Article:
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J Neurosci. 1998 Jul 15;18(14):5477-89.

Hypothalamic neurons preferentially respond to female nest coo stimulation: demonstration of direct acoustic stimulation of luteinizing hormone release.

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Department of Psychology, Biopsychology Program, Rutgers University, Newark, New Jersey 07102, USA.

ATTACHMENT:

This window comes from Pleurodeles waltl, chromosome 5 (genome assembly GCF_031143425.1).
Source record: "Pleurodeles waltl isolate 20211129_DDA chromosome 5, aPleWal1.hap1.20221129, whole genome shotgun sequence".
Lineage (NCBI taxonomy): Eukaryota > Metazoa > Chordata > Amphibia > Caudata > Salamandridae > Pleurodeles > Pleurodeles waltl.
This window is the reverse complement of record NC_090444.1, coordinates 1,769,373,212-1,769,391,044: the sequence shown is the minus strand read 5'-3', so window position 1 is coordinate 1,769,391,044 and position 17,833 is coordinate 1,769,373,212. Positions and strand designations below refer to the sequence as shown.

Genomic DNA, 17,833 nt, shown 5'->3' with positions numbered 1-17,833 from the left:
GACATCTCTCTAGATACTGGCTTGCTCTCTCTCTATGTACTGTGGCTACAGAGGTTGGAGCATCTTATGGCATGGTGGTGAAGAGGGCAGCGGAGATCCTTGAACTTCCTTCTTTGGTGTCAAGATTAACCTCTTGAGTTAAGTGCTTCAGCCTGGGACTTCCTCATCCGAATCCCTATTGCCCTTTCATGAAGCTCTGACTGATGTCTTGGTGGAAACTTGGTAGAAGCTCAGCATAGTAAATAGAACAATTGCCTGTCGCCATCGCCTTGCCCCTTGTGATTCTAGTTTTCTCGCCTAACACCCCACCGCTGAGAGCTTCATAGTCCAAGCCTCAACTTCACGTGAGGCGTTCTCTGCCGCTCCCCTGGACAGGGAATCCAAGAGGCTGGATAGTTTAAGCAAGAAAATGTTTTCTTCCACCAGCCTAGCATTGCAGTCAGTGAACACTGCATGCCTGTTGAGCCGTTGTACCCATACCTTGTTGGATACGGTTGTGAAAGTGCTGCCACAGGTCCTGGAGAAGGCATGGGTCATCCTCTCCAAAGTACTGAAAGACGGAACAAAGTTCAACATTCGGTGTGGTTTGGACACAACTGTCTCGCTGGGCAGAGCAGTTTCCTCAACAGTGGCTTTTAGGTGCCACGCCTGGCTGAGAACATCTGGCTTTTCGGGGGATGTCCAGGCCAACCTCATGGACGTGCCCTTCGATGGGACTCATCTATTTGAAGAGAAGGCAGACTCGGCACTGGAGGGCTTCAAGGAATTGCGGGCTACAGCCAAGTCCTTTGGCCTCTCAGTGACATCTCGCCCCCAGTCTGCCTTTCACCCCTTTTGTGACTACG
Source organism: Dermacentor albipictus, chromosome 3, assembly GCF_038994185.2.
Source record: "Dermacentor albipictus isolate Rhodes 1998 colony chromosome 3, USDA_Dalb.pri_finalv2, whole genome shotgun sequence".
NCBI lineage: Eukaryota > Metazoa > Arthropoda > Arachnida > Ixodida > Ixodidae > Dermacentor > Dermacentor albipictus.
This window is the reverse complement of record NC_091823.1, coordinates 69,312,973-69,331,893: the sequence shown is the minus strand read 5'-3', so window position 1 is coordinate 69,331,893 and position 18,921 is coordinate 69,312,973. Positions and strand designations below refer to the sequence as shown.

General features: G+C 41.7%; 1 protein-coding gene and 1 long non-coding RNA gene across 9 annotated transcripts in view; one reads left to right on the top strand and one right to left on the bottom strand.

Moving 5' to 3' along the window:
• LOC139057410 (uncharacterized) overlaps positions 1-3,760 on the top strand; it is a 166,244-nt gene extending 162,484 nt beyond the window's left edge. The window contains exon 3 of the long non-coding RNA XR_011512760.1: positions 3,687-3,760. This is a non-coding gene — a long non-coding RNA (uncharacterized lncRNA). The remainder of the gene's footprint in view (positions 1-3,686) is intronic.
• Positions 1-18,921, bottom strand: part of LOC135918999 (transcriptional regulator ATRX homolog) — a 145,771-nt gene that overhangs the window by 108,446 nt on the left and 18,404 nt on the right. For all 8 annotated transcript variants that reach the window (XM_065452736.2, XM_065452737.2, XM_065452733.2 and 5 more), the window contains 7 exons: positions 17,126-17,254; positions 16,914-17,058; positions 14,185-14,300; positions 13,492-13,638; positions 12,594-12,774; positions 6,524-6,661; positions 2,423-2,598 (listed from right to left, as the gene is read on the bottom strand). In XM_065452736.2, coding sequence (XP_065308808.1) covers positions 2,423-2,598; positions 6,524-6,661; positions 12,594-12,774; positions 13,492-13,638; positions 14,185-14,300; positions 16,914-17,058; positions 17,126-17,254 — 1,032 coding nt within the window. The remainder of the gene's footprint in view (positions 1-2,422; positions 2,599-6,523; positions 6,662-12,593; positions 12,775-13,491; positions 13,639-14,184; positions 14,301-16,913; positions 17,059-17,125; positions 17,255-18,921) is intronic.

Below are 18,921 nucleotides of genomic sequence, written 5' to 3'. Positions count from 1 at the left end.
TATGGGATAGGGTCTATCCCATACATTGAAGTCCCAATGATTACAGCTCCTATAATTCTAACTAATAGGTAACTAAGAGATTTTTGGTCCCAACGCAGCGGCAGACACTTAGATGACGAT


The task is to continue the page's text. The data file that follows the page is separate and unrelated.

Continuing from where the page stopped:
Avian vocalizations are generally understood to play a pivotal role in reproductive functions. The role of the hypothalamus in gonadotropin release in higher vertebrates including birds is well established. To date, however, a direct linkage between the neuronal processing of vocal input and the contingent luteinizing hormone (LH) response has not been demonstrated. In this study, using female ring doves, we recorded neuronal activity from hypothalamic nuclei that, as we have shown previously, receive acoustic inputs from the auditory thalamic relay. Concurrently with recording single-unit responses to stimulation with species-specific coo vocalizations, we sampled LH levels in blood from the pituitary veins. LH concentration in the plasma was significantly elevated in birds hearing species-typical coos but not in birds exposed to experimentally altered coos or white noise or in birds that received no vocal stimulation. We found two types of neurons in the preoptic and anterior hypothalamus that selectively responded to the female nest coo: excitatory units and inhibitory units. Among the excitatory neurons are units characterized by two bursts separated by a period of slow spiking or complete silence, in a pattern approximately corresponding temporally to the two-note coo. We designate them as female-nest-coo-specific units. Most neurons in the posterior hypothalamus were nonselective in their response. Female nest coo and male nest coo stimulation evoked an equal magnitude of discharge changes from responsive units in the preoptic-anterior hypothalamic area. We found, however, that the LH increment was three times greater for birds hearing female nest coos than for birds hearing male nest coos. These observations suggest that feature-detecting neurons such as the female-nest-coo-specific units are involved in gonadotropin-releasing hormone output. The present findings are consistent with the well established behavioral evidence that female nest coos mediate ovarian growth.

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